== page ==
You say you have a cloud-based network? That’s great! You say your Windows Cloud Server helps you to enjoy compute resources without having to own or manage the hardware? Awesome! But here’s something to keep in mind – Your cloud-based solution probably doesn’t automatically back up your business-critical data. Seriously.
That means you need to have an intentional backup plan – whether you have an on-premise, cloud or a hybrid network – if you hope to keep your business running after an unexpected failure or disaster.
In a traditional solution, you would have to keep an on-site back up – and possibly even an off-site one if you’re smart – to ensure your data was safe. But in the cloud it means keeping a digital back up on the same cloud services provider network – albeit on a different VM – and replicating that same data to a backup file on a cloud storage site.
How can you know which backup plan is best for you?
The most important thing to understand is simply this: You need to have a plan. A wise man once said, “Those who fail to plan, plan to fail.” Or something like that. At any rate, he was right about one thing. Without a plan you’re toast.
What you need to know:
Your IaaS provider only insures the infrastructure and hardware are redundant and well maintained. That means they don’t necessarily insure you’re your data will be saved if you experience an unexpected failure or loss of data. Without a plan, you’ve got a problem.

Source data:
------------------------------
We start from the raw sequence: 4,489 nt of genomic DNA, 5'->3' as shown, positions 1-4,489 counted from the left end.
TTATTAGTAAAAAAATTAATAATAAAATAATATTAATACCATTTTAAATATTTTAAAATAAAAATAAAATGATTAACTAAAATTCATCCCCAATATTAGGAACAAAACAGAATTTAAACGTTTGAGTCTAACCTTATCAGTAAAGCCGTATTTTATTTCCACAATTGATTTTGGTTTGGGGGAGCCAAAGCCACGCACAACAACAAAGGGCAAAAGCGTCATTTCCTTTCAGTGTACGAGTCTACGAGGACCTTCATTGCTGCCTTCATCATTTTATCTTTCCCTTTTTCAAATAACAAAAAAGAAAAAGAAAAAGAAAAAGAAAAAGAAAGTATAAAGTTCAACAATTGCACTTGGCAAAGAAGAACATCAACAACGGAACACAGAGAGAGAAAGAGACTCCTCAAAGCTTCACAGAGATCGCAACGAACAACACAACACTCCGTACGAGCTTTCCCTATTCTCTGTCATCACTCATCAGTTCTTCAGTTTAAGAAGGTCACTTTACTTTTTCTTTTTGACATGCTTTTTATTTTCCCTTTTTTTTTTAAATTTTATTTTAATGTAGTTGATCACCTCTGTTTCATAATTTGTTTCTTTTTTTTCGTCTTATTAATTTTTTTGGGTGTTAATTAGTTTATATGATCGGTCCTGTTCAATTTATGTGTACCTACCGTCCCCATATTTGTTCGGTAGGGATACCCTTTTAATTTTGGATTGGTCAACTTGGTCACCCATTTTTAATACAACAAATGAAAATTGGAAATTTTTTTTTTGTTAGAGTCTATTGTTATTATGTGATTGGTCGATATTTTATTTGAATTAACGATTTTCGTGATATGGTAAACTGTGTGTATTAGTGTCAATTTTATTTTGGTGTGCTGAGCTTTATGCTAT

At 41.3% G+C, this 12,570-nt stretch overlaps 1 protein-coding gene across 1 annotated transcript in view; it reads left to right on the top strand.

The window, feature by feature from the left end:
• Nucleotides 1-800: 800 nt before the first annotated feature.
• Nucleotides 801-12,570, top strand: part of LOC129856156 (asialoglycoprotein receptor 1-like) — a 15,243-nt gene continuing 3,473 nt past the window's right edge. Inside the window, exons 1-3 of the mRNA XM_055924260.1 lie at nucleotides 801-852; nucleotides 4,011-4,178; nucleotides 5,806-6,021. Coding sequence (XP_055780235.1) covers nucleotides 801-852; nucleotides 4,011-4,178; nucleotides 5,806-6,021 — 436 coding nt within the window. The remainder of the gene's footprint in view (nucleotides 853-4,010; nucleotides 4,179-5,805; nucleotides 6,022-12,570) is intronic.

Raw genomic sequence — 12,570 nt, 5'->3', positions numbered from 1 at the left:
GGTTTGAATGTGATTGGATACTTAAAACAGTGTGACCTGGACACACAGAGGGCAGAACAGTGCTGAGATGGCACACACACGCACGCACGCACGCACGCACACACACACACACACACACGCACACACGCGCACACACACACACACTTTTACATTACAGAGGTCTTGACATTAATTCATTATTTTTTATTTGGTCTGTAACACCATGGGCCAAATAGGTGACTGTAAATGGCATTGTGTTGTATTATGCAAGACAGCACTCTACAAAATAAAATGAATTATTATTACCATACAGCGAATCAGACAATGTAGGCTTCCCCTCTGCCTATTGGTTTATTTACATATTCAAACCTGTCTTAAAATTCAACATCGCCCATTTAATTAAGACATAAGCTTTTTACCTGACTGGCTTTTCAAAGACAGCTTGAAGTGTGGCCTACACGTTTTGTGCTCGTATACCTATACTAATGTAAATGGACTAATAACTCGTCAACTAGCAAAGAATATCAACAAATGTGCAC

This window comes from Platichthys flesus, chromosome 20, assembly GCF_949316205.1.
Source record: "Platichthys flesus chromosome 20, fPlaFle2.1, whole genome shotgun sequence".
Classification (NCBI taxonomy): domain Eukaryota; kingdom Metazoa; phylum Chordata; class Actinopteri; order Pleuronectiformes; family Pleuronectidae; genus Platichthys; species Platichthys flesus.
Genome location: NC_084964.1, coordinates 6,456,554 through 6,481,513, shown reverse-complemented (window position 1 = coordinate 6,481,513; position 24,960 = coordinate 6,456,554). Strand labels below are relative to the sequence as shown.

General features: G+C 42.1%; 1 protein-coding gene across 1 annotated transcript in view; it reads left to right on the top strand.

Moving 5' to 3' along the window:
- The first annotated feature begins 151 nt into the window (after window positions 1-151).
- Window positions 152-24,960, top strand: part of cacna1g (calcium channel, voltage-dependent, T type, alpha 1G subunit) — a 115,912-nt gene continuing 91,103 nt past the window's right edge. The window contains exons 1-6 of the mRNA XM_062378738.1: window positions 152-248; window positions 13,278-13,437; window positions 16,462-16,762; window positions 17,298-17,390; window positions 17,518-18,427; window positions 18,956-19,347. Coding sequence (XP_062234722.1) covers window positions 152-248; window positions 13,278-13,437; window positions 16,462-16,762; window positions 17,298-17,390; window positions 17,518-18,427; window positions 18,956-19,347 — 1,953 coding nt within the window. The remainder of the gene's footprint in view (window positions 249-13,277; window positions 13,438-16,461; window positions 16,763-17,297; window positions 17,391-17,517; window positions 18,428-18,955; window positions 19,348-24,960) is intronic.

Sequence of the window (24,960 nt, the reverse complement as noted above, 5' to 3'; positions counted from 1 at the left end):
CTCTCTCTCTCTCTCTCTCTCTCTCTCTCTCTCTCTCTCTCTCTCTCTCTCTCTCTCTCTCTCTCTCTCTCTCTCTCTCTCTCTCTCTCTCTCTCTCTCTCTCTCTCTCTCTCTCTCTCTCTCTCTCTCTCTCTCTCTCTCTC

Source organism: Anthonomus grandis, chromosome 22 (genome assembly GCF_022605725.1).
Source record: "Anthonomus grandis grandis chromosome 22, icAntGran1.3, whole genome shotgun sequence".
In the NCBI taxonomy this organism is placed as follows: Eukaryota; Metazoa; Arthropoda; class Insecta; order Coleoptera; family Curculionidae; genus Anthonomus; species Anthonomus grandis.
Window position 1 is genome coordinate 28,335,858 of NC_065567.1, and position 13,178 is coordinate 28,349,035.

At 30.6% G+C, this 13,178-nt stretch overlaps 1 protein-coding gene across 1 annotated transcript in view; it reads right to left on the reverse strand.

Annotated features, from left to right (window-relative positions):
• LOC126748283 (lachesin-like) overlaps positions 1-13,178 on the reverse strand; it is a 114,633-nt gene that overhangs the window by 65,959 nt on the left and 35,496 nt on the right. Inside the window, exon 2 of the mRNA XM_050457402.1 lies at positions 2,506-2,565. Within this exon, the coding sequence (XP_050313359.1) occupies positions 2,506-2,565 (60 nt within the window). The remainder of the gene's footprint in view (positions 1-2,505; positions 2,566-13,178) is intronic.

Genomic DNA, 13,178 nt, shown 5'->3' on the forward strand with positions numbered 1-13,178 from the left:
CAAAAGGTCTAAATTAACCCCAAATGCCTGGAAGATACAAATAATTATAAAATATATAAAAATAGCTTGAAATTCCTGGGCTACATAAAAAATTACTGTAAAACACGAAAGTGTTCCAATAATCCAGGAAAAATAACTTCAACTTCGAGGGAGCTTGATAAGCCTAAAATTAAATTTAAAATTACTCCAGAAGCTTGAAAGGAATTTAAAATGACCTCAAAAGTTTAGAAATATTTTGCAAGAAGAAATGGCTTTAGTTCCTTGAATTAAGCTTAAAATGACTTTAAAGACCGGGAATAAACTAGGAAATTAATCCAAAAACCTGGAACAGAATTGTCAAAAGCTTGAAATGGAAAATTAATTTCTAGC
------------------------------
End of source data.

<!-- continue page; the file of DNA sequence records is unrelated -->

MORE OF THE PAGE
You have to plan and budget for resources dedicated to your back up. So, it won’t be easy, and it won’t be free. But that doesn’t mean it has to be a hassle or expensive either.
You should schedule backups based on the frequency of the change in your data. At least once per day is what most small business-owners should strive for. Twice a day (once in the afternoon and once at the end of the day) is optimal. But, no one knows your data better than you do. Or they shouldn’t, anyway. Make a data backup schedule and stick to it.
Your back up involves files (configuration, media, documents etc) and databases. The biggest mistake you can make is to back up one group of files and ignore others. Try merging those back together after your files get corrupted and you’ll learn quickly why it’s crucial to back up everything all at once. Trust me.
Your IaaS provider will insure that hardware is available at all times to meet your compute requirements. Most providers offer bundles or resources or packages that enable you to back up your Windows VM. Those are probably good enough for what you’ll need, unless you’re starting to experience longer data transfer times, and then maybe it’s time to look for something on the enterprise level.
For small to midsize server needs, cheaper options are available. For example, you can also use a Windows cloud server on standby.
Keep in mind: One often overlooked resource is bandwidth. To keep things running smooth, always monitor (and budget) for bandwidth utilization, especially as data is replicated through public IP space.
What About Shared Environments?
Glad you asked! The best back up option for Windows VM in shared environments depends on how important the server is and how much down time you can afford (which is probably not very much).
I recommend you set up a VM or two just for backups. Of course, you can always replicate your data on online services like Dropbox and Google drive. Your call.
Big Tip: Always choose private IP space if available to back up data to local cloud storage. Why? Because it may save you a bundle on bandwidth charges. That’s why.
Without a backup strategy you’re living on borrowed time. Don’t play dice with your data. Having a backup strategy is the most important decision you will make for your Windows environment. By planning ahead – and with some level of granularity and forecasting – you can save yourself thousands of dollars online. Yeah. That’s a lot.
Short version: Cloud servers are great tools that should be part of your overall strategy, but they shouldn’t be your only strategy.